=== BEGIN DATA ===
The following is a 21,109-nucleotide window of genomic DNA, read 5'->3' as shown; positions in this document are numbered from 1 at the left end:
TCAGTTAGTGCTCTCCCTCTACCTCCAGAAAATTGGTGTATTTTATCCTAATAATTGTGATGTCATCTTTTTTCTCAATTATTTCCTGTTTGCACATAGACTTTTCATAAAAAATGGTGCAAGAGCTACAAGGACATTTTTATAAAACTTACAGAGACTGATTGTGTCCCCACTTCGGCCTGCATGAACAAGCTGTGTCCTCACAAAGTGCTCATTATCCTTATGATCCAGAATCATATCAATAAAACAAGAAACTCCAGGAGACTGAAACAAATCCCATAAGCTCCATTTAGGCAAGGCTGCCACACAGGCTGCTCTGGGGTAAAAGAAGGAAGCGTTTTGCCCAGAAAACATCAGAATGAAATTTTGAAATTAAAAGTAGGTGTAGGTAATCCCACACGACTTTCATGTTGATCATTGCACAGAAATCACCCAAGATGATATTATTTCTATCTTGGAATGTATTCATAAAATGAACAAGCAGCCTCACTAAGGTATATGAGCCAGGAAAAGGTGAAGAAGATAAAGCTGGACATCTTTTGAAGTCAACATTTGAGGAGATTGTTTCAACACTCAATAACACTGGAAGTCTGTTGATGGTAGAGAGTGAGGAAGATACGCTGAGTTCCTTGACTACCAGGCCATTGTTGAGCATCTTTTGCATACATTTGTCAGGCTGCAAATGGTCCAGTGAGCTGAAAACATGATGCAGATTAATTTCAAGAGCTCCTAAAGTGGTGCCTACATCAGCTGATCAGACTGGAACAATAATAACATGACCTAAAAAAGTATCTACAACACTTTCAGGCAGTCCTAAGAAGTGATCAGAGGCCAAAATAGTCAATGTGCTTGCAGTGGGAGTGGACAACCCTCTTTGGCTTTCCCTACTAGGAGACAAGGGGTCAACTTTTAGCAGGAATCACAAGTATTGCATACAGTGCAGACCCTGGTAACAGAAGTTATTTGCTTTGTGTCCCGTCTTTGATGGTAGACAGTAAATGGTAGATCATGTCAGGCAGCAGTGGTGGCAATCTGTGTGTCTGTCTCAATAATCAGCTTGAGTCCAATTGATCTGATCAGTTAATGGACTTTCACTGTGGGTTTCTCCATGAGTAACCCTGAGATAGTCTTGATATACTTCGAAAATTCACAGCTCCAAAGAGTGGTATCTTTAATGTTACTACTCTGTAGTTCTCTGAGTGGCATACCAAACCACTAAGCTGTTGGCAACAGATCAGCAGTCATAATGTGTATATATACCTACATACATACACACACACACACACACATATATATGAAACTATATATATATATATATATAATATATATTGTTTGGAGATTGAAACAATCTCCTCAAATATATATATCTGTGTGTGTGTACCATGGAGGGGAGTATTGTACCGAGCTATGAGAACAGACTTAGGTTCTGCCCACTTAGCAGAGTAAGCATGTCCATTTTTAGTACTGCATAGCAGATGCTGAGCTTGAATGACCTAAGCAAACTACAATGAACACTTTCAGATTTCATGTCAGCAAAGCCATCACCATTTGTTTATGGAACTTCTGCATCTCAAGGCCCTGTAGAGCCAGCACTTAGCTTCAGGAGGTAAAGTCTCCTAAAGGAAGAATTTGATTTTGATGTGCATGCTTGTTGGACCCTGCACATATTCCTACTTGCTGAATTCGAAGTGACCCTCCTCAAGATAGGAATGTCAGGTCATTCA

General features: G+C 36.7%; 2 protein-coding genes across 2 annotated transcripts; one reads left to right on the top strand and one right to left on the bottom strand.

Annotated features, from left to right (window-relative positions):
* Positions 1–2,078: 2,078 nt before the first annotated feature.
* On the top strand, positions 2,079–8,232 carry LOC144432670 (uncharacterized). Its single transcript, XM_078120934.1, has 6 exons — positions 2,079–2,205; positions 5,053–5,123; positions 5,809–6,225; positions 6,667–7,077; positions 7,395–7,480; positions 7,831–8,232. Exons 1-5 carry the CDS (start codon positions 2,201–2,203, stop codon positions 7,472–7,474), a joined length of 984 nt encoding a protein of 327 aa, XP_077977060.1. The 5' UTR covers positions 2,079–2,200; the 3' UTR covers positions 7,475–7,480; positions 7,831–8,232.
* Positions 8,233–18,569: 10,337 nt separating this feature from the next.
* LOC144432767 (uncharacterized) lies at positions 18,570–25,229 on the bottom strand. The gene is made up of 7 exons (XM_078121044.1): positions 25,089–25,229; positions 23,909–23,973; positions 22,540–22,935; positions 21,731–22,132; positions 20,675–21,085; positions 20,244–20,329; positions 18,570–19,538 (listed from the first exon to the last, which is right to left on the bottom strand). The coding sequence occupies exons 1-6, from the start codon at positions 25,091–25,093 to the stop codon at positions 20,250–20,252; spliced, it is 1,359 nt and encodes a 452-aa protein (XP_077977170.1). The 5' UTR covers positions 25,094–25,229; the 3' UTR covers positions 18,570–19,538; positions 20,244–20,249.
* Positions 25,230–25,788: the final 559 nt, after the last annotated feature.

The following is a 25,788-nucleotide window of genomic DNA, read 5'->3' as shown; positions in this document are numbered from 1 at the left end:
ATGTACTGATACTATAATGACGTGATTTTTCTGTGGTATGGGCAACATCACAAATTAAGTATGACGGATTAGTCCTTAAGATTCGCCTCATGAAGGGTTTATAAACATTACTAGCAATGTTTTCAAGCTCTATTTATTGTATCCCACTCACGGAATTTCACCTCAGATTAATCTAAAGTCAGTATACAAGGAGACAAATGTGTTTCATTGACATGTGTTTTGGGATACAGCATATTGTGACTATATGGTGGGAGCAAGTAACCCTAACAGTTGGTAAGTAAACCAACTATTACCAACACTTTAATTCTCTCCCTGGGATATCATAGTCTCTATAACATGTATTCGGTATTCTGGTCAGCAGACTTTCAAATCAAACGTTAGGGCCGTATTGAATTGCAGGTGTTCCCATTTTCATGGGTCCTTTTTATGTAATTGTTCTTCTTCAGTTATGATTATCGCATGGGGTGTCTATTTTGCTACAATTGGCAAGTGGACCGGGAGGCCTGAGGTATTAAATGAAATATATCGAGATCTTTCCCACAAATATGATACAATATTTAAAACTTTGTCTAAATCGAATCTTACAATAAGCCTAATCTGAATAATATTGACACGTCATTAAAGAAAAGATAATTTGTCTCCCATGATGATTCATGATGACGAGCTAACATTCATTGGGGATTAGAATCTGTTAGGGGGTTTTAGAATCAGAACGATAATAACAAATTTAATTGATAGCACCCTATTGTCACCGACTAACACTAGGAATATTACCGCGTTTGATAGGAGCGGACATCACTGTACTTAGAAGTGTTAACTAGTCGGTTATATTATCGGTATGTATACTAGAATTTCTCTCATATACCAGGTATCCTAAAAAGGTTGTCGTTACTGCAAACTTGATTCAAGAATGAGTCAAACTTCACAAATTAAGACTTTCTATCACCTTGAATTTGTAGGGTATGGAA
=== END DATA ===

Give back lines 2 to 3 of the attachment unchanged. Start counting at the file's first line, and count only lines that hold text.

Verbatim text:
TCAGTTAGTGCTCTCCCTCTACCTCCAGAAAATTGGTGTATTTTATCCTAATAATTGTGATGTCATCTTTTTTCTCAATTATTTCCTGTTTGCACATAGACTTTTCATAAAAAATGGTGCAAGAGCTACAAGGACATTTTTATAAAACTTACAGAGACTGATTGTGTCCCCACTTCGGCCTGCATGAACAAGCTGTGTCCTCACAAAGTGCTCATTATCCTTATGATCCAGAATCATATCAATAAAACAAGAAACTCCAGGAGACTGAAACAAATCCCATAAGCTCCATTTAGGCAAGGCTGCCACACAGGCTGCTCTGGGGTAAAAGAAGGAAGCGTTTTGCCCAGAAAACATCAGAATGAAATTTTGAAATTAAAAGTAGGTGTAGGTAATCCCACACGACTTTCATGTTGATCATTGCACAGAAATCACCCAAGATGATATTATTTCTATCTTGGAATGTATTCATAAAATGAACAAGCAGCCTCACTAAGGTATATGAGCCAGGAAAAGGTGAAGAAGATAAAGCTGGACATCTTTTGAAGTCAACATTTGAGGAGATTGTTTCAACACTCAATAACACTGGAAGTCTGTTGATGGTAGAGAGTGAGGAAGATACGCTGAGTTCCTTGACTACCAGGCCATTGTTGAGCATCTTTTGCATACATTTGTCAGGCTGCAAATGGTCCAGTGAGCTGAAAACATGATGCAGATTAATTTCAAGAGCTCCTAAAGTGGTGCCTACATCAGCTGATCAGACTGGAACAATAATAACATGACCTAAAAAAGTATCTACAACACTTTCAGGCAGTCCTAAGAAGTGATCAGAGGCCAAAATAGTCAATGTGCTTGCAGTGGGAGTGGACAACCCTCTTTGGCTTTCCCTACTAGGAGACAAGGGGTCAACTTTTAGCAGGAATCACAAGTATTGCATACAGTGCAGACCCTGGTAACAGAAGTTATTTGCTTTGTGTCCCGTCTTTGATGGTAGACAGTAAATGGTAGATCATGTCAGGCAGCAGTGGTGGCAATCTGTGTGTCTGTCTCAATAATCAGCTTGAGTCCAATTGATCTGATCAGTTAATGGACTTTCACTGTGGGTTTCTCCATGAGTAACCCTGAGATAGTCTTGATATACTTCGAAAATTCACAGCTCCAAAGAGTGGTATCTTTAATGTTACTACTCTGTAGTTCTCTGAGTGGCATACCAAACCACTAAGCTGTTGGCAACAGATCAGCAGTCATAATGTGTATATATACCTACATACATACACACACACACACACACATATATATGAAACTATATATATATATATATATAATATATATTGTTTGGAGATTGAAACAATCTCCTCAAATATATATATCTGTGTGTGTGTACCATGGAGGGGAGTATTGTACCGAGCTATGAGAACAGACTTAGGTTCTGCCCACTTAGCAGAGTAAGCATGTCCATTTTTAGTACTGCATAGCAGATGCTGAGCTTGAATGACCTAAGCAAACTACAATGAACACTTTCAGATTTCATGTCAGCAAAGCCATCACCATTTGTTTATGGAACTTCTGCATCTCAAGGCCCTGTAGAGCCAGCACTTAGCTTCAGGAGGTAAAGTCTCCTAAAGGAAGAATTTGATTTTGATGTGCATGCTTGTTGGACCCTGCACATATTCCTACTTGCTGAATTCGAAGTGACCCTCCTCAAGATAGGAATGTCAGGTCATTCA

General features: G+C 36.7%; 2 protein-coding genes across 2 annotated transcripts; one reads left to right on the top strand and one right to left on the bottom strand.